21 May, 2005 at 10:04 Leave a comment

Google’s search for meaning

  • 29 January 2005
  • From New Scientist Print Edition. Subscribe and get 4 free issues.
  • Duncan Graham-Rowe

COMPUTERS can learn the meaning of words simply by plugging into Google. The finding could bring forward the day that true artificial intelligence is developed.

Trying to get a computer to work out what words mean – distinguish between “rider” and “horse” say, and work out how they relate to each other – is a long-standing problem in artificial intelligence research.

One of the difficulties has been working out how to represent knowledge in ways that allow computers to use it. But suddenly that is not a problem any more, thanks to the massive body of text that is available, ready indexed, on search engines like Google (which has more than 8 billion pages indexed).

The meaning of a word can usually be gleaned from the words used around it. Take the word “rider”. Its meaning can be deduced from the fact that it is often found close to words like “horse” and “saddle”. Rival attempts to deduce meaning by relating hundreds of thousands of words to each other require the creation of vast, elaborate databases that are taking an enormous amount of work to construct.

But Paul Vitanyi and Rudi Cilibrasi of the National Institute for Mathematics and Computer Science in Amsterdam, the Netherlands, realised that a Google search can be used to measure how closely two words relate to each other. For instance, imagine a computer needs to understand what a hat is.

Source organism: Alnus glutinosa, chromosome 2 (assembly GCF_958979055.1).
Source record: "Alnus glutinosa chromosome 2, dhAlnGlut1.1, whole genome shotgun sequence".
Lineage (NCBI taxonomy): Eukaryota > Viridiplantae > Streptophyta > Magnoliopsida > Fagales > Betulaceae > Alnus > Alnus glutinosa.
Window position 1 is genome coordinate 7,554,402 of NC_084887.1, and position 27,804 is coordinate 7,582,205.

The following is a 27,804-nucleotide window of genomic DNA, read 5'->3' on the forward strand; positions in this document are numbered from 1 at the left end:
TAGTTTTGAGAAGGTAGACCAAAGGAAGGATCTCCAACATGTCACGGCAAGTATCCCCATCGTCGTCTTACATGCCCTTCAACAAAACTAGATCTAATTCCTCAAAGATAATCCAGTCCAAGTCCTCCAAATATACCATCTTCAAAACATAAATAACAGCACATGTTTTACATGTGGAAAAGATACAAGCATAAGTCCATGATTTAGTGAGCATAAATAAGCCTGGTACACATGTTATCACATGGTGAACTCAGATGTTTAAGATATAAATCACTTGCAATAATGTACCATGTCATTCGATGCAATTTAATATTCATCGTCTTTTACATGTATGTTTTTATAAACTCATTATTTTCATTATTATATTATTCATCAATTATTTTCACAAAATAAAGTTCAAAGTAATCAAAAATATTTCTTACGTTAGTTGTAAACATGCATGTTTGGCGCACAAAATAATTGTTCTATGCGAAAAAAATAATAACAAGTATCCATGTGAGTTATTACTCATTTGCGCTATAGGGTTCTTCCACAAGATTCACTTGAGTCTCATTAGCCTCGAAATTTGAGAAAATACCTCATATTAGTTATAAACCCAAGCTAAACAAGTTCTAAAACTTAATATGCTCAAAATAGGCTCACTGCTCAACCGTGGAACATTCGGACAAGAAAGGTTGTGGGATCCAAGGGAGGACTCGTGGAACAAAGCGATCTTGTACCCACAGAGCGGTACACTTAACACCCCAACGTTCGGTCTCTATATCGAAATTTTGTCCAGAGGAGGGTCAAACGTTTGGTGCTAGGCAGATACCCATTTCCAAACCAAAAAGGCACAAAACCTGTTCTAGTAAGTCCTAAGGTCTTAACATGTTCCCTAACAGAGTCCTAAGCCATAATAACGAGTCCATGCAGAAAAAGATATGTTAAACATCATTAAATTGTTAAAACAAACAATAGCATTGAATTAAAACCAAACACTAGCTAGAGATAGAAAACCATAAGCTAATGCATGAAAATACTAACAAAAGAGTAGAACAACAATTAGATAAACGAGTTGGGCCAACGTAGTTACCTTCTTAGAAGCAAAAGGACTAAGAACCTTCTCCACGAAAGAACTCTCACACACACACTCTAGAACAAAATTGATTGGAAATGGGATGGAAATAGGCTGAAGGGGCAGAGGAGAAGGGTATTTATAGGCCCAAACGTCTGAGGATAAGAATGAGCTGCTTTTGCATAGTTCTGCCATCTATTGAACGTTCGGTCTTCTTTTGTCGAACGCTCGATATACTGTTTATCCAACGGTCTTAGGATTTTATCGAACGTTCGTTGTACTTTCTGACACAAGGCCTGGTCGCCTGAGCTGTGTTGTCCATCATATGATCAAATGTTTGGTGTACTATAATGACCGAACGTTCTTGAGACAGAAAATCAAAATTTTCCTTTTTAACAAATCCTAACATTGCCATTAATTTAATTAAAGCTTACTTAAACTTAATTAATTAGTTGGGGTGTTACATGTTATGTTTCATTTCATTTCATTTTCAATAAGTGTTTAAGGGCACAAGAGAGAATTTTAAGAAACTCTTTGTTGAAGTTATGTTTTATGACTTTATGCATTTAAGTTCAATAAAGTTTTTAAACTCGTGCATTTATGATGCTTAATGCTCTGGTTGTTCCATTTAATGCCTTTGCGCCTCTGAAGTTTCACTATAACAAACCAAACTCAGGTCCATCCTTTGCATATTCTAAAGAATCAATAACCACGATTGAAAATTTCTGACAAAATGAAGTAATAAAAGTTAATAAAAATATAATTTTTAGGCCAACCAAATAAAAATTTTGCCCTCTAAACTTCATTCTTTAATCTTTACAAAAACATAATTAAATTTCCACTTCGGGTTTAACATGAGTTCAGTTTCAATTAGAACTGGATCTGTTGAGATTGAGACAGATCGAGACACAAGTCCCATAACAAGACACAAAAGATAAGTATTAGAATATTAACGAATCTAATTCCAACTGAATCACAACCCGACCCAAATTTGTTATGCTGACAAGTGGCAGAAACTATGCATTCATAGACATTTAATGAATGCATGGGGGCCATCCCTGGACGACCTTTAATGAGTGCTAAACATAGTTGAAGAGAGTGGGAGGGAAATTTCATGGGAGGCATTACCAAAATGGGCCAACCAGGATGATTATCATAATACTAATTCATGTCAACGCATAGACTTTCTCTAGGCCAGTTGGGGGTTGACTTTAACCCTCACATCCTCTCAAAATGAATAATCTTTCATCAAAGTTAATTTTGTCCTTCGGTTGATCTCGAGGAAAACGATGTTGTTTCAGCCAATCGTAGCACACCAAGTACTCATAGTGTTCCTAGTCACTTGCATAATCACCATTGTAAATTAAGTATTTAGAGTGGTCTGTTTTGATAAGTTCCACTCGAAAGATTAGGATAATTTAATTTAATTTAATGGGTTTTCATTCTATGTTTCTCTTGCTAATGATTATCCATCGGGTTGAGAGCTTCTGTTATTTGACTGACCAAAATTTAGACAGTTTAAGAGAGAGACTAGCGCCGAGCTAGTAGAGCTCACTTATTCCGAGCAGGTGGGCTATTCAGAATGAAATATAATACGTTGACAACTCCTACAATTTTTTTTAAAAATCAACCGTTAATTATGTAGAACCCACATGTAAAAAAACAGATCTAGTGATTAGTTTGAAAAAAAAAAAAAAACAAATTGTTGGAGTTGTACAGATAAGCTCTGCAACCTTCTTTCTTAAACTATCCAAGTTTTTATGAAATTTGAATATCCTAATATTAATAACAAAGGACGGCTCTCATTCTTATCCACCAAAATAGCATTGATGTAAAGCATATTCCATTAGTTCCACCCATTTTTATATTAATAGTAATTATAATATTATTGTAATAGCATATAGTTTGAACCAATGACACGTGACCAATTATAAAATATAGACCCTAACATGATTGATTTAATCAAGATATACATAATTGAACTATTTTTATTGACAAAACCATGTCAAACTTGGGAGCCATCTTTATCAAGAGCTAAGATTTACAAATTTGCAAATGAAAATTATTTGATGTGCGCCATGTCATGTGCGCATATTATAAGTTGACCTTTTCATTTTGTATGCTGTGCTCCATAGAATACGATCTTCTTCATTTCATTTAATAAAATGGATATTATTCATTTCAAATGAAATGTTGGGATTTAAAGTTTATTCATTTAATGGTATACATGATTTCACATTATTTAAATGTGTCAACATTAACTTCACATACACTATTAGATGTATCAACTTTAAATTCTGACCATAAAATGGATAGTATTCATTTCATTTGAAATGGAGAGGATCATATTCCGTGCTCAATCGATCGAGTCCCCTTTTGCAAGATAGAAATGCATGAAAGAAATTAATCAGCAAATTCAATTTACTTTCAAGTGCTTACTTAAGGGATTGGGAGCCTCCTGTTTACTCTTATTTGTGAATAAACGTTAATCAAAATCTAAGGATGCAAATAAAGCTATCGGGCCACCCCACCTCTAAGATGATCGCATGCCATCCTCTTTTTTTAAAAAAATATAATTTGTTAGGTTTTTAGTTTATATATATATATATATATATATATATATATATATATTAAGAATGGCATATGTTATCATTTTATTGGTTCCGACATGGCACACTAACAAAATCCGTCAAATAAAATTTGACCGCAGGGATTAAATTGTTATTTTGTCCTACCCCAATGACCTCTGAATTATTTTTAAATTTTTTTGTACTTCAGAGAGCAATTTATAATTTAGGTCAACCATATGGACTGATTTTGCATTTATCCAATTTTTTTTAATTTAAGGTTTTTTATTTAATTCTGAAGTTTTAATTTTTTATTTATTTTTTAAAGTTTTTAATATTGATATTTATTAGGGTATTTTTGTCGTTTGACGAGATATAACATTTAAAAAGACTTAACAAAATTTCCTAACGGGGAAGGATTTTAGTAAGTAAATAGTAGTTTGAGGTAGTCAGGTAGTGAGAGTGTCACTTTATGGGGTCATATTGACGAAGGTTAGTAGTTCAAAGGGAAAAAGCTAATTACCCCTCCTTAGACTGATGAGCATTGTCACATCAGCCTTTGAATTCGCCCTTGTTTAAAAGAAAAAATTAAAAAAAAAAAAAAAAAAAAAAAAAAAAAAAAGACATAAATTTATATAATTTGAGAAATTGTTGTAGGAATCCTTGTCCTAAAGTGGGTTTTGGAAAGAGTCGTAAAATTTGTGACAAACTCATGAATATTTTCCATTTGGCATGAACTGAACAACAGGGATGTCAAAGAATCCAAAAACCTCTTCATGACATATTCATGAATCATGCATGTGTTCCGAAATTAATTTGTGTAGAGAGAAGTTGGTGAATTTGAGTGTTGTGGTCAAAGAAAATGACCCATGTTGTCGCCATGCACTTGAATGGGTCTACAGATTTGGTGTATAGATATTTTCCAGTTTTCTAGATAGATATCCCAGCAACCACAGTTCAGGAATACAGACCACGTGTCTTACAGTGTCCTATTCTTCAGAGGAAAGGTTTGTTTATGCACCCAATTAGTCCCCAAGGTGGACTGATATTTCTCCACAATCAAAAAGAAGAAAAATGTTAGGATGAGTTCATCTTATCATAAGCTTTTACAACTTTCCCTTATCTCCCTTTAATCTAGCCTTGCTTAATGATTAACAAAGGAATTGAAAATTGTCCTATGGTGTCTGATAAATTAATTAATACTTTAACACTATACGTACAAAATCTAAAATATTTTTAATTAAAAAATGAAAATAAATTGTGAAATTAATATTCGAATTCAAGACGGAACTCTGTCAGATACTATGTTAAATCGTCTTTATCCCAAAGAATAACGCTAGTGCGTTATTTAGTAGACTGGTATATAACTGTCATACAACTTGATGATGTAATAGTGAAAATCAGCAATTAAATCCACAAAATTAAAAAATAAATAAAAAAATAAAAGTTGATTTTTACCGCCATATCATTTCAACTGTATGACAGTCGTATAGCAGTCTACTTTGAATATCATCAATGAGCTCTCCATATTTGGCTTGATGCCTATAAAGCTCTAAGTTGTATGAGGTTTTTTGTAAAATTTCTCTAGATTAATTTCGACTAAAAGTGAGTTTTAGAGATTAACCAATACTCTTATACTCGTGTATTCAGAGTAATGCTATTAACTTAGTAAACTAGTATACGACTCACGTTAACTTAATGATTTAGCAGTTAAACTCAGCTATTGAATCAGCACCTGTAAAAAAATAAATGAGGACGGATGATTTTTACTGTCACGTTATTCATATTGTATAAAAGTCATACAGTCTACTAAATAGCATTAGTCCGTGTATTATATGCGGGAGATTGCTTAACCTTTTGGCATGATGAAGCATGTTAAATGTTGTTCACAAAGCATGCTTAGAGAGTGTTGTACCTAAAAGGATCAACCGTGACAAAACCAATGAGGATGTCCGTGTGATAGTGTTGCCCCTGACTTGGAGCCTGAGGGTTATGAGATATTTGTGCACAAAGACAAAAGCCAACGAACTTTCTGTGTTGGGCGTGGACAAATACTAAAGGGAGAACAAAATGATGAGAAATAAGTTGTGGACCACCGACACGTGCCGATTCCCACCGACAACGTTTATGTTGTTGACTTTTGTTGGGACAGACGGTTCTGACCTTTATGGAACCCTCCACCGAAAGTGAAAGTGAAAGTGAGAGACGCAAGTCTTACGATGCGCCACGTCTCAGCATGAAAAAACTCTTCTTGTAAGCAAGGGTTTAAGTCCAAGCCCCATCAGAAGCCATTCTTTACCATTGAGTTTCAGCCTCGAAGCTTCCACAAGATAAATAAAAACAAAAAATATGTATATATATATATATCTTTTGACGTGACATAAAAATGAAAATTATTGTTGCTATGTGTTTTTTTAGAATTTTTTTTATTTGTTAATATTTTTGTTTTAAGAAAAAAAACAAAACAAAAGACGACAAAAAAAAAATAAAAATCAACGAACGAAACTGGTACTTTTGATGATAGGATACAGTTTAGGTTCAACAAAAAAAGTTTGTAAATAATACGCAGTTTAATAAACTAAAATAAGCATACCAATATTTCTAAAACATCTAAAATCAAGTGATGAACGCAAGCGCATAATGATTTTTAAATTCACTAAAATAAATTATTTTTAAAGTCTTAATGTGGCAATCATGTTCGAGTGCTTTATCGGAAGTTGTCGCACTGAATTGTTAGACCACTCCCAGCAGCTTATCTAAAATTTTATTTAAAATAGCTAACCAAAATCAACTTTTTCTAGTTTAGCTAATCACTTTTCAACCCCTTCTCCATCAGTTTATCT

To do this, it needs to build a word tree – a database of how words relate to each other. It might start off with any two words to see how they relate to each other. For example, if it googles “hat” and “head” together it gets nearly 9 million hits, compared to, say, fewer than half a million hits for “hat” and “banana”. Clearly “hat” and “head” are more closely related than “hat” and “banana”.

To gauge just how closely, Vitanyi and Cilibrasi have developed a statistical indicator based on these hit counts that gives a measure of a logical distance separating a pair of words. They call this the normalised Google distance, or NGD. The lower the NGD, the more closely the words are related.

By repeating this process for lots of pairs of words, it is possible to build a map of their distances, indicating how closely related the meanings of the words are. From this a computer can infer meaning, says Vitanyi. “This is automatic meaning extraction. It could well be the way to make a computer understand things and act semi-intelligently,” he says.

The technique has managed to distinguish between colours, numbers, different religions and Dutch painters based on the number of hits they return, the researchers report in an online preprint (www.arxiv.org/abs/cs.CL/0412098).

The pair’s results do not surprise Michael Witbrock of the Cyc project in Austin, Texas, a 20-year effort to create an encyclopaedic knowledge base for use by a future artificial intelligence. Cyc represents a vast quantity of fundamental human knowledge, including word meanings, facts and rules of thumb. Witbrock believes the web will ultimately make it possible for computers to acquire a very detailed knowledge base. Indeed, Cyc has already started to draw upon the web for its knowledge. “The web might make all the difference in whether we make an artificial intelligence or not,” says Witbrock


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